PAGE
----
As a bold and shiny testament to man’s ingenuity, mountain bikes have come quite some way in the forty or so years since their inception. Regardless of what I purchase, and how hard I ride, I can always count on my best friend to kick my ass.
Armed with a few hundred thousand years of evolutionary ingenuity, and occasionally some boots, Tindle sometimes accompanies me on my regular forays through the local hills. At the foot of our typical climb, I shift slowly and methodically, allowing my clumsy legs to warm, and my shrunken lungs to expand, all the while he orbits impatiently around me, eager to let loose.
Once things point downhill, his purpose becomes evident. Dusty and loose, I always take the berm on the first corner, and Tindle knows it’s his first chance to squeeze by me on the inside. Out of the corner of my eye I watch as he instinctively lowers his center of gravity for the apex, his claws digging through the sliding layers of sclerotized oak leaves and his spine arching as he accelerates. As my knobs break loose and slide into the berm, he lunges ahead; and so I follow right behind, proudly watching him pick the fastest lines, or slow down because I’ve fallen too far behind.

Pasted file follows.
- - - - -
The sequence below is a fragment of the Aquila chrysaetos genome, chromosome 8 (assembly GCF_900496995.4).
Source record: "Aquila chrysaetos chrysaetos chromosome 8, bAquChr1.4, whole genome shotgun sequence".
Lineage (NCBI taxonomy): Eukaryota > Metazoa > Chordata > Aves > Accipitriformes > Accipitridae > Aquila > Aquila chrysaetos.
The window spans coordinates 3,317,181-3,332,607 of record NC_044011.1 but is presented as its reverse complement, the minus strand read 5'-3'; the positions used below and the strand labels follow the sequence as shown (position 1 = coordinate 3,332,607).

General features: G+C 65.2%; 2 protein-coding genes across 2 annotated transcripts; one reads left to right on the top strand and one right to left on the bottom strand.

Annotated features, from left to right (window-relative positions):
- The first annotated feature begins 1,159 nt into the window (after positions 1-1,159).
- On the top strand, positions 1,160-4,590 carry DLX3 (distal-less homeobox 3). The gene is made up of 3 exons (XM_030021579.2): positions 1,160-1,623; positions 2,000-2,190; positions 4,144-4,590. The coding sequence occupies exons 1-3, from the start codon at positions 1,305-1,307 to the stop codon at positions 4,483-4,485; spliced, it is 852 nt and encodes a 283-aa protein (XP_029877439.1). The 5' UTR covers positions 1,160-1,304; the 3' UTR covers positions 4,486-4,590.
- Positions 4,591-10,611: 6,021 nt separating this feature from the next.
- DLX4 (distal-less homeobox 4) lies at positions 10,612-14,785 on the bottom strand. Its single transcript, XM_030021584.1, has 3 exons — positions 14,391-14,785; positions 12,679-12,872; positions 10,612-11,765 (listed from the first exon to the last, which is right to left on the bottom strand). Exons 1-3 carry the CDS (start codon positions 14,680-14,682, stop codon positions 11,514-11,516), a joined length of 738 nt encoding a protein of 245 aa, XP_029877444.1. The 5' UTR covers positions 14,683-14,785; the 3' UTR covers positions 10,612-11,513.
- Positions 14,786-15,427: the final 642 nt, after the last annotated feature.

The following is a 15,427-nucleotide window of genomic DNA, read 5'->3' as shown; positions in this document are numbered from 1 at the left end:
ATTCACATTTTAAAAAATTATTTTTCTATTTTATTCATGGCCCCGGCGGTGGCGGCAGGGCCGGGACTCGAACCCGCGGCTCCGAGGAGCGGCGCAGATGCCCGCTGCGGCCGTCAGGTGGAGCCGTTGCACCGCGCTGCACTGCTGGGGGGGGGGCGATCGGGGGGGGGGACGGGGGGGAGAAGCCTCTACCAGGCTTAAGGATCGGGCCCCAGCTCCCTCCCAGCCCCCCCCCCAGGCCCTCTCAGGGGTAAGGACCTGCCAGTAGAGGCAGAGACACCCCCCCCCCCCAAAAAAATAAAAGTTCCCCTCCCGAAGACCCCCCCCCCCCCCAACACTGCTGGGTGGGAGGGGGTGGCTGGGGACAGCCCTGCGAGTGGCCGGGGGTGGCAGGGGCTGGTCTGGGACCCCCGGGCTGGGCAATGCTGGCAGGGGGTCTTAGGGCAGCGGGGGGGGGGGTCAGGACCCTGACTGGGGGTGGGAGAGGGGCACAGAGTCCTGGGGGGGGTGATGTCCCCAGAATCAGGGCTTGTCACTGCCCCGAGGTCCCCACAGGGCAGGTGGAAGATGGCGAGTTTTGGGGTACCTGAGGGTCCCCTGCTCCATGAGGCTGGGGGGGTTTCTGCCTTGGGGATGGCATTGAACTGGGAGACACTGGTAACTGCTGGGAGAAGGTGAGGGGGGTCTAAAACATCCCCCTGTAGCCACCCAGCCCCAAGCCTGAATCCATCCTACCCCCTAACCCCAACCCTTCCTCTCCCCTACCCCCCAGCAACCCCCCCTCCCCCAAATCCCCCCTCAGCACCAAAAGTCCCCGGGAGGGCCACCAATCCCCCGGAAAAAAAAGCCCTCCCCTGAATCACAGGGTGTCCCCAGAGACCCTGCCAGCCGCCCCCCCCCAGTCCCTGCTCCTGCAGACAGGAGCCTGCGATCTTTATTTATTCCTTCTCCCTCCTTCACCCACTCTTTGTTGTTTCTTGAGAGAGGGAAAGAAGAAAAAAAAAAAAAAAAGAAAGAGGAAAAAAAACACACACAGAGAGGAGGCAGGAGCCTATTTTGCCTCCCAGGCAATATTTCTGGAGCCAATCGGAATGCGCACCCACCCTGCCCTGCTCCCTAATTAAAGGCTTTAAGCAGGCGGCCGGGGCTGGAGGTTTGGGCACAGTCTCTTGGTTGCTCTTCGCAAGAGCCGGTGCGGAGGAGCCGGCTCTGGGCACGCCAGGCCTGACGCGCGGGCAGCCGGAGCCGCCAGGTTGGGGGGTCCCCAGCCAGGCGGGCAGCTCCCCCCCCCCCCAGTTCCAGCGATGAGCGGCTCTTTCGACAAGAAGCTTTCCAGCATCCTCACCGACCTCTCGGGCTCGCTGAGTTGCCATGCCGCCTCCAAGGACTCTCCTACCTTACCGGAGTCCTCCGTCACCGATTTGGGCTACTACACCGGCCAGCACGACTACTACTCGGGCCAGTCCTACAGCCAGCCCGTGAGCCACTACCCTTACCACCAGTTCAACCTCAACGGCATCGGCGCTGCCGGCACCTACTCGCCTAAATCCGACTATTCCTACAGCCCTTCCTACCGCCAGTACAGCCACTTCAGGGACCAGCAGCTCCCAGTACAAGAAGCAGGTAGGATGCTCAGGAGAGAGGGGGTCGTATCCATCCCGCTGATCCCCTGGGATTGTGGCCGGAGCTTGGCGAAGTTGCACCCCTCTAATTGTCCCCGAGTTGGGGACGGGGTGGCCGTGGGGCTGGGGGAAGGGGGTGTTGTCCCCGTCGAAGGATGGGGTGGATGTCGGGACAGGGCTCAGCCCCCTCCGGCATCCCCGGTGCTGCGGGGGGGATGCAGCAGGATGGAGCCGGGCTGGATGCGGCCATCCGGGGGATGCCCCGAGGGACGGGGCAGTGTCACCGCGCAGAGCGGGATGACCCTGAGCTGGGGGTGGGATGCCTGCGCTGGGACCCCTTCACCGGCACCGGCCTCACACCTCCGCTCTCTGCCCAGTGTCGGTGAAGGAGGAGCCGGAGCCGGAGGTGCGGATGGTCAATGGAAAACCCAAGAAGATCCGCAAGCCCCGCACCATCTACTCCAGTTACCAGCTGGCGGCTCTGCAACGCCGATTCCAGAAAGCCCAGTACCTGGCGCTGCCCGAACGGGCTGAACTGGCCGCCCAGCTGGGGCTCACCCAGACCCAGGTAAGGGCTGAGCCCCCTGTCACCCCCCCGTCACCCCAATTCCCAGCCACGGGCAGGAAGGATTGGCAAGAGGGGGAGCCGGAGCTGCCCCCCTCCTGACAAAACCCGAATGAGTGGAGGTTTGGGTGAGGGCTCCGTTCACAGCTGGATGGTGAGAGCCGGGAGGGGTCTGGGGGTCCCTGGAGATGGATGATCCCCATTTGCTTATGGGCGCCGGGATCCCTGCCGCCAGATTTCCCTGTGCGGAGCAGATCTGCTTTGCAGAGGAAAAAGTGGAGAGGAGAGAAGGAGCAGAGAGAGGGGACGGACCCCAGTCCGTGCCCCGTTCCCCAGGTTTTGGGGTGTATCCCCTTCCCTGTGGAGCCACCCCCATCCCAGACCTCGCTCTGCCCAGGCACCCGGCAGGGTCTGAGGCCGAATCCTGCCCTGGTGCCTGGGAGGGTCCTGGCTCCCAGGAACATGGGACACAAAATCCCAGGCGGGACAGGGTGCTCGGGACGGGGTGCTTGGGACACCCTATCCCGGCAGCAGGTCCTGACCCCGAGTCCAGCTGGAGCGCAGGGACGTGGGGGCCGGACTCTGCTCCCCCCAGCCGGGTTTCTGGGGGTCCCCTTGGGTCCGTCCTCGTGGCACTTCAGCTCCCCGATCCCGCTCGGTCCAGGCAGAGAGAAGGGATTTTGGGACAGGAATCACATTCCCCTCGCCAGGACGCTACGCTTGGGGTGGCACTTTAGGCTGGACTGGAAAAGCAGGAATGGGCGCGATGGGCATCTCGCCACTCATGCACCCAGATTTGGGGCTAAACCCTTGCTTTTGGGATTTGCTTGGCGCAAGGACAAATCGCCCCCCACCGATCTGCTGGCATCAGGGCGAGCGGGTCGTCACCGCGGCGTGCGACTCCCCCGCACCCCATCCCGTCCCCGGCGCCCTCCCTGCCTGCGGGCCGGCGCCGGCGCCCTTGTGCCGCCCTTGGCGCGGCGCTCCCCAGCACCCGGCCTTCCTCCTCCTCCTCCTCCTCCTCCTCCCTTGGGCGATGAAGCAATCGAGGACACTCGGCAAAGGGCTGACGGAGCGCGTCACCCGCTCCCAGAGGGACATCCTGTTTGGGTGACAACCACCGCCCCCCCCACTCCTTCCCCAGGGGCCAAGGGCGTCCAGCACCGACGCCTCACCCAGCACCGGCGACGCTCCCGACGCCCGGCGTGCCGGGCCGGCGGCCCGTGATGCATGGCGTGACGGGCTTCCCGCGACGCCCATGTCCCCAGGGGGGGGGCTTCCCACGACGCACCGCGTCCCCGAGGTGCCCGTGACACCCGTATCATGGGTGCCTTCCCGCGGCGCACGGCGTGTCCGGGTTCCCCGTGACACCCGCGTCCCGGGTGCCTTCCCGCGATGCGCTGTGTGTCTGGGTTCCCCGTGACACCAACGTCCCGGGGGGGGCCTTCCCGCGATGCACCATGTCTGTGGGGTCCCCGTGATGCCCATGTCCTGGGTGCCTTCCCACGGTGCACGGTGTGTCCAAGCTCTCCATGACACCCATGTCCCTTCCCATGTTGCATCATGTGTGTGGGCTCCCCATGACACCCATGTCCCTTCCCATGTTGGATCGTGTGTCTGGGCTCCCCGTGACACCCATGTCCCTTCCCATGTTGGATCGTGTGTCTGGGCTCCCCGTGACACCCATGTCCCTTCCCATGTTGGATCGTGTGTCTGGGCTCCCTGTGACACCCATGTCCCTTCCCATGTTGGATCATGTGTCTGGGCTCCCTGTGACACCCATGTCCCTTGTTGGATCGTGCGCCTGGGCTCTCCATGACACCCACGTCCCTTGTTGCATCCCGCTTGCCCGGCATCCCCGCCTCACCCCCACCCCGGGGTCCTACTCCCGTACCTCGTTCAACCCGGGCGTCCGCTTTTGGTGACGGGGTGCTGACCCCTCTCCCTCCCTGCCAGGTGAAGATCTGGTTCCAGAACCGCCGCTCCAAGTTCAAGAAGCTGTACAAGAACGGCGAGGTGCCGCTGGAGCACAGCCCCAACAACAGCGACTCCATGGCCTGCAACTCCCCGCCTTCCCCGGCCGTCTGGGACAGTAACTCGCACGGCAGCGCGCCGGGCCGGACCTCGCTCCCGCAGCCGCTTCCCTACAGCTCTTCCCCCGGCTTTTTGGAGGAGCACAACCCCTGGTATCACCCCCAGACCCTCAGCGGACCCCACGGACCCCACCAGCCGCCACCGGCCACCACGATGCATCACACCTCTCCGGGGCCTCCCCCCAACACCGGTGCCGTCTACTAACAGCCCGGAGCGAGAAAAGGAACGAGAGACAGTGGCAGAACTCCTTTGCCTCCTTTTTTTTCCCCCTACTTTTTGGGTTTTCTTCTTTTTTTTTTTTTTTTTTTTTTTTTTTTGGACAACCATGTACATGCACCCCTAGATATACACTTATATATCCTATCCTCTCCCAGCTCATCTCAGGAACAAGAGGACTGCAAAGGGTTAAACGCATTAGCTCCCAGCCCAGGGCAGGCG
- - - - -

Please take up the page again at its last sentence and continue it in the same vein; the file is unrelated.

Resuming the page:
This pattern repeats itself on nearly all of our rides. Tindle so graciously lets me start ahead, then brutally reminds me that paws always beat knobs in the turns. His agility, his instinctive flow, his panting face, and his complete lack of carbon fiber, are always such humbling and gratifying things to observe hauling ass through the woods.
Most importantly, our rides together serve as a regular and often much-needed reminder that all I ever really need is a trail and a good friend to have a killer time.